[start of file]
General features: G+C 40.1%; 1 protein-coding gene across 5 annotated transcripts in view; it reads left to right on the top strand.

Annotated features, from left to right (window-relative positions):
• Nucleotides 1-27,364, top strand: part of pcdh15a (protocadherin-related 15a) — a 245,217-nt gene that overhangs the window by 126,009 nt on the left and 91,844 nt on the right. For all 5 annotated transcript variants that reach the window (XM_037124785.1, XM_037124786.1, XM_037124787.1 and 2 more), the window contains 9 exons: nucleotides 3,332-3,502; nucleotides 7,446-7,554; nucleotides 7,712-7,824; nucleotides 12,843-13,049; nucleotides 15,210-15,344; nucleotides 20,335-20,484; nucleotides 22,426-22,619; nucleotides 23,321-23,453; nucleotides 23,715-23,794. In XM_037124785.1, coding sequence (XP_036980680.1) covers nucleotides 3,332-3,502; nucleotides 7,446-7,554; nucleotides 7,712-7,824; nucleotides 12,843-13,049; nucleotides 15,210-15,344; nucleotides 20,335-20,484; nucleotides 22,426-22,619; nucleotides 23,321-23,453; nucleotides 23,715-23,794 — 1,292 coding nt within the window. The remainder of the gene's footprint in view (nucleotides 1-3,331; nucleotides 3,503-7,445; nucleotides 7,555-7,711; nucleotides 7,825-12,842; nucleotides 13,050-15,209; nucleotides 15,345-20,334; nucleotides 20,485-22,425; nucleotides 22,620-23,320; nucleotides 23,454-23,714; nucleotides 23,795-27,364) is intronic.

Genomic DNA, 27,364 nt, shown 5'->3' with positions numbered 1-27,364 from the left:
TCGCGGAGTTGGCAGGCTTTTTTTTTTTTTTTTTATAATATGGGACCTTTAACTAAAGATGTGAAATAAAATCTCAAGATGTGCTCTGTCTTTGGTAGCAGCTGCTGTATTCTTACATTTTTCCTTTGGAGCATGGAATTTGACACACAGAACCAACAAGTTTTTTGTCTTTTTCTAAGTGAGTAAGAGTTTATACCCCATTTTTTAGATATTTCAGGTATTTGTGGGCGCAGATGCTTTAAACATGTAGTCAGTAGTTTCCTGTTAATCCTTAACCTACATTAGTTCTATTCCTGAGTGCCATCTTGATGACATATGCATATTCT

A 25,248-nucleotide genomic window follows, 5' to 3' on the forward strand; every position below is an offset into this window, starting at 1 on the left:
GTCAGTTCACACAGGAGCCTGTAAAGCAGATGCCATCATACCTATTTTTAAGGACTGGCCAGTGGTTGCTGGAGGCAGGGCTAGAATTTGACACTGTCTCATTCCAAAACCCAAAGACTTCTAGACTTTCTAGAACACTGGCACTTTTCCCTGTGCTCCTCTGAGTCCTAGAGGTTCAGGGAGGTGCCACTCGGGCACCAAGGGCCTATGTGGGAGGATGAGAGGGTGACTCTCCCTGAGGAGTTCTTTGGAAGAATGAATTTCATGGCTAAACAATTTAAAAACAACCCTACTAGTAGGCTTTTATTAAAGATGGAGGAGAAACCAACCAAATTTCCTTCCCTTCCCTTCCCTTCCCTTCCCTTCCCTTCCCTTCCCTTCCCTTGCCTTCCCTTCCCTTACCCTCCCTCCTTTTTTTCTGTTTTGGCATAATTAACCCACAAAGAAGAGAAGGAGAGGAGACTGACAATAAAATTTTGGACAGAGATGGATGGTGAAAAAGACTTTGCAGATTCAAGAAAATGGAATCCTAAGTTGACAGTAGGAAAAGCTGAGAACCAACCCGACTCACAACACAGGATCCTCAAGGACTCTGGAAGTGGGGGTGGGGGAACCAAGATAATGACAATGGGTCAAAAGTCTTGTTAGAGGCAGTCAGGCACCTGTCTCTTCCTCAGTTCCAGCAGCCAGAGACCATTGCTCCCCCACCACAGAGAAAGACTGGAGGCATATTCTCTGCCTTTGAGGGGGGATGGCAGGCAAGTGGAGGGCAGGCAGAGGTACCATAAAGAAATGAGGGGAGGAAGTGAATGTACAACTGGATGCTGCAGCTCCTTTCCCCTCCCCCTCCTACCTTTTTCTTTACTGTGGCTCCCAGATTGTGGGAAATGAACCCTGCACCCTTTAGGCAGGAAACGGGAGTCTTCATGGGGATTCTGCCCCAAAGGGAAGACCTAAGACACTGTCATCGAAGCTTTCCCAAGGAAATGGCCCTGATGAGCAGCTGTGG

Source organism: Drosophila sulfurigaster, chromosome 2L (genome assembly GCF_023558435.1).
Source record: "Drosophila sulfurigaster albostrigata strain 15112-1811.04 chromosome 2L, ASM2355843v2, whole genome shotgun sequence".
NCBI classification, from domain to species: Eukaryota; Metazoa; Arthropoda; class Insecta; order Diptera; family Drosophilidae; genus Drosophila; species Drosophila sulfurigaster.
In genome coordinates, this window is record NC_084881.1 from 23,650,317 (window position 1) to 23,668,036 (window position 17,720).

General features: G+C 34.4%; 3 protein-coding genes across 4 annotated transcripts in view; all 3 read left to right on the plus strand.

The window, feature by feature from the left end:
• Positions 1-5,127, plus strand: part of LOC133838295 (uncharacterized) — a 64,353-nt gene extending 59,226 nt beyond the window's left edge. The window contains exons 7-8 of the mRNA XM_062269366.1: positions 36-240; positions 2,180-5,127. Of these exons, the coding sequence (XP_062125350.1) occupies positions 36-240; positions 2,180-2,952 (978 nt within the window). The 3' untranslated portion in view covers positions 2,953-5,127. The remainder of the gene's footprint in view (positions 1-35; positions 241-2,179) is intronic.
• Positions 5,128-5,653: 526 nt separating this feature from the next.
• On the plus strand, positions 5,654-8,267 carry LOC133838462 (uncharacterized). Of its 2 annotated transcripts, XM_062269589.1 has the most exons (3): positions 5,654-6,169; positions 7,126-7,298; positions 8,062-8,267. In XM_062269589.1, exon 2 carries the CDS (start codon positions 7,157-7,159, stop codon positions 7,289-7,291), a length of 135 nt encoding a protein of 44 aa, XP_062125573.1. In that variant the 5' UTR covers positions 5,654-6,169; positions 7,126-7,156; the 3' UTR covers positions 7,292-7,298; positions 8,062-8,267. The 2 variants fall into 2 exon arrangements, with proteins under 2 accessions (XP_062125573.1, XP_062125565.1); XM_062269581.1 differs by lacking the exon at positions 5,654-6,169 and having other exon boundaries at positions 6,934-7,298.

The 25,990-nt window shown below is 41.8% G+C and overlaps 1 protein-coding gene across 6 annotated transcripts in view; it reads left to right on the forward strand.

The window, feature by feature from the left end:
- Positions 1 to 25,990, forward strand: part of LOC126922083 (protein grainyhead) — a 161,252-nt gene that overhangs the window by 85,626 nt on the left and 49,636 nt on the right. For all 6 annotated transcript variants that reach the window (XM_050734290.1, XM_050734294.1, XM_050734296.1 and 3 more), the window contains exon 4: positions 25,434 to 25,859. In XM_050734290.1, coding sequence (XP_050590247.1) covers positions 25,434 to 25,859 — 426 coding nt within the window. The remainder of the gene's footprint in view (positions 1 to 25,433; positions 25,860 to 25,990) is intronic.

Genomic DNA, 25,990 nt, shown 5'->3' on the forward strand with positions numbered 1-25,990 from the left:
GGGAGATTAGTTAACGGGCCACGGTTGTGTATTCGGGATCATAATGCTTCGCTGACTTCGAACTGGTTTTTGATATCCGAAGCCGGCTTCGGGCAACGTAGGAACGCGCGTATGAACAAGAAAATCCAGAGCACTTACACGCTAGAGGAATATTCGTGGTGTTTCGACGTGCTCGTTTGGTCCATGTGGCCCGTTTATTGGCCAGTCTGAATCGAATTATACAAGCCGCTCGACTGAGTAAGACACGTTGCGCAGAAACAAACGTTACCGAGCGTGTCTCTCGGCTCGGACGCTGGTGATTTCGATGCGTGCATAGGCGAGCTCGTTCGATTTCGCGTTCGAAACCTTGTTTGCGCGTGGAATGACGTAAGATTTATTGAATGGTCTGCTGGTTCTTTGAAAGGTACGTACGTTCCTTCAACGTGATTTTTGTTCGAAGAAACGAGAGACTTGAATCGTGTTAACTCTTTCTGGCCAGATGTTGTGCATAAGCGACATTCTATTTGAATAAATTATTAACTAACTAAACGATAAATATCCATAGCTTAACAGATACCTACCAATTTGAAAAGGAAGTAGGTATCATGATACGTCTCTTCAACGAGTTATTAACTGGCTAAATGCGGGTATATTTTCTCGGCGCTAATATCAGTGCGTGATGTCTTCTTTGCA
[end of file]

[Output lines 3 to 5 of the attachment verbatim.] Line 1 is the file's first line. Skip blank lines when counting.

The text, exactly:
• Nucleotides 1-27,364, top strand: part of pcdh15a (protocadherin-related 15a) — a 245,217-nt gene that overhangs the window by 126,009 nt on the left and 91,844 nt on the right. For all 5 annotated transcript variants that reach the window (XM_037124785.1, XM_037124786.1, XM_037124787.1 and 2 more), the window contains 9 exons: nucleotides 3,332-3,502; nucleotides 7,446-7,554; nucleotides 7,712-7,824; nucleotides 12,843-13,049; nucleotides 15,210-15,344; nucleotides 20,335-20,484; nucleotides 22,426-22,619; nucleotides 23,321-23,453; nucleotides 23,715-23,794. In XM_037124785.1, coding sequence (XP_036980680.1) covers nucleotides 3,332-3,502; nucleotides 7,446-7,554; nucleotides 7,712-7,824; nucleotides 12,843-13,049; nucleotides 15,210-15,344; nucleotides 20,335-20,484; nucleotides 22,426-22,619; nucleotides 23,321-23,453; nucleotides 23,715-23,794 — 1,292 coding nt within the window. The remainder of the gene's footprint in view (nucleotides 1-3,331; nucleotides 3,503-7,445; nucleotides 7,555-7,711; nucleotides 7,825-12,842; nucleotides 13,050-15,209; nucleotides 15,345-20,334; nucleotides 20,485-22,425; nucleotides 22,620-23,320; nucleotides 23,454-23,714; nucleotides 23,795-27,364) is intronic.

Genomic DNA, 27,364 nt, shown 5'->3' with positions numbered 1-27,364 from the left:
TCGCGGAGTTGGCAGGCTTTTTTTTTTTTTTTTTATAATATGGGACCTTTAACTAAAGATGTGAAATAAAATCTCAAGATGTGCTCTGTCTTTGGTAGCAGCTGCTGTATTCTTACATTTTTCCTTTGGAGCATGGAATTTGACACACAGAACCAACAAGTTTTTTGTCTTTTTCTAAGTGAGTAAGAGTTTATACCCCATTTTTTAGATATTTCAGGTATTTGTGGGCGCAGATGCTTTAAACATGTAGTCAGTAGTTTCCTGTTAATCCTTAACCTACATTAGTTCTATTCCTGAGTGCCATCTTGATGACATATGCATATTCT